Inky Johnson comes to mind right away.

This is a man who worked ridiculously hard while growing up to earn a college football scholarship, and in his last season before he most likely would have been a highly sought-after NFL draft pick, he suffered a career ending injury that paralyzed his right arm. He could have sat there and felt sorry for himself, but did he? No. He kept his chin up and is now one of the best-known motivational speakers out there. He had his entire life’s pursuit derailed, and instead of allowing this injury to get him down, he leveraged it and used his situation to his advantage.

I remember listening to motivational talks of his before some of my football practices or before workouts while I was a student at Iowa Central Community College before my transfer to the University of Iowa, and his talks gave me the encouragement I needed to keep pushing on even when I didn’t want to. If he could take such a devastating situation and turn it into a positive, I decided that I had absolutely no reason not to give it my all each day.

Inky is a perfect example of resilience, and I will be forever grateful to have had his presence bless my life.

Has there ever been a time that someone told you something was impossible, but you did it anyway? Can you share the story with us?

I will never forget when my academic advisor told me as a junior in college that I would never be able to work on Wall Street because my grades weren’t good enough.

Her message of, “You aren’t good enough.” rang loud and clear, and all I could think of in my head was how wrong she was. I told her about my passions, where I wanted to be in life, and how I would do whatever it took to get there, but she was blind to my intense desire, and all she could see was my grade report. Did my career path end up leading me to work on Wall Street out of college? No, but her statement wasn’t intended to be so specific, anyways. Her meaning was that I wasn’t smart enough to work with the “top performers” and I simply just did not agree. So, I took it upon myself to pave my own path and prove what I was capable of, regardless of what my grade point average reflected, and the rest is history.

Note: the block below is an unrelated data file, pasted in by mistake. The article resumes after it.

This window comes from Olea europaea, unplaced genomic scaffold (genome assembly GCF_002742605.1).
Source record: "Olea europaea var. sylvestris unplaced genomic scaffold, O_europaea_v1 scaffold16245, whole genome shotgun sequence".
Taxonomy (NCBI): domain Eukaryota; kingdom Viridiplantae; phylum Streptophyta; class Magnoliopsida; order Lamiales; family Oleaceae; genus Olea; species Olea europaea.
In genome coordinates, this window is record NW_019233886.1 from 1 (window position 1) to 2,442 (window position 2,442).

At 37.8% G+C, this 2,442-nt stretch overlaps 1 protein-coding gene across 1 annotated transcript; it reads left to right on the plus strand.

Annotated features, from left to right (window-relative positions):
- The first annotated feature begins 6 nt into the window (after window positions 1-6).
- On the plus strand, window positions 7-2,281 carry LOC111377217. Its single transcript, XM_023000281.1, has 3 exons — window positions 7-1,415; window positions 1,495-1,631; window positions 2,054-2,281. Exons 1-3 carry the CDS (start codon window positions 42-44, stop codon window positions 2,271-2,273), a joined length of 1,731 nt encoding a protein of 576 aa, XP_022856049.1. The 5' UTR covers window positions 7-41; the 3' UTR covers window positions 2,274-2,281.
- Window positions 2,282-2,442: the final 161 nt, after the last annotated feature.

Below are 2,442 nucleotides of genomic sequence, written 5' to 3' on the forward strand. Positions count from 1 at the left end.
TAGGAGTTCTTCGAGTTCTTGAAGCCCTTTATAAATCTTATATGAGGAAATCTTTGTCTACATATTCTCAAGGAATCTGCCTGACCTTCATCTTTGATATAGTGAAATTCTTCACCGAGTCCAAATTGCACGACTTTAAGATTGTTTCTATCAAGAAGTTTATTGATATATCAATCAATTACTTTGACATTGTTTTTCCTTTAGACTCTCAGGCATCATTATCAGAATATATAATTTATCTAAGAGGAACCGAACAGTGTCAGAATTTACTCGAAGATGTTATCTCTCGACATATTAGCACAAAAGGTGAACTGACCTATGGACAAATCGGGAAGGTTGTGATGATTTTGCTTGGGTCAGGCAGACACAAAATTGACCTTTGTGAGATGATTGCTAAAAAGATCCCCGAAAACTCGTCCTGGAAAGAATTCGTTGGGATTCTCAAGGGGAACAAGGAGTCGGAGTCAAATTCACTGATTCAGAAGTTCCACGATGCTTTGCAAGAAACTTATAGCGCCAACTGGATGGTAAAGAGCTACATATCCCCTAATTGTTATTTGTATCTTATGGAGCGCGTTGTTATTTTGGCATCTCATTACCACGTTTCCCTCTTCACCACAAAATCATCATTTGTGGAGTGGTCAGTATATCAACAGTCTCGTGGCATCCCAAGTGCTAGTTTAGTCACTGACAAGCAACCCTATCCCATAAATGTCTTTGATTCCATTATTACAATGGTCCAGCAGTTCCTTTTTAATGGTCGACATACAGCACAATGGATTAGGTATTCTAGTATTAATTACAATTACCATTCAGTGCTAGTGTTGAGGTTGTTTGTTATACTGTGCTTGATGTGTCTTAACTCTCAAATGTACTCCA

If anyone reading this has been doubted before, let those doubts fuel your fire. Just because someone wasn’t able to achieve their goals doesn’t mean you can’t achieve yours.

Did you have a time in your life where you had one of your greatest setbacks, but you bounced back from it stronger than ever? Can you share that story with us?

Yes — one of my greatest setbacks was when I tore my ACL for a second time during a football game in college, and I realized that it was time for my athletic career to end.

The worst part about this injury wasn’t the immediate pain, the fact that my football career had ended, or even the discomfort after surgery; it was the isolation that I encountered within the following months. I was not close friends with many people from high school anymore, and I had recently graduated from Iowa Central, so I began to notice myself frequently resorting to using social media to keep my mind distracted from my inner loneliness. Realizing the toxic relationship I had with my social media usage, I made the decision to go an entire month without using any of it.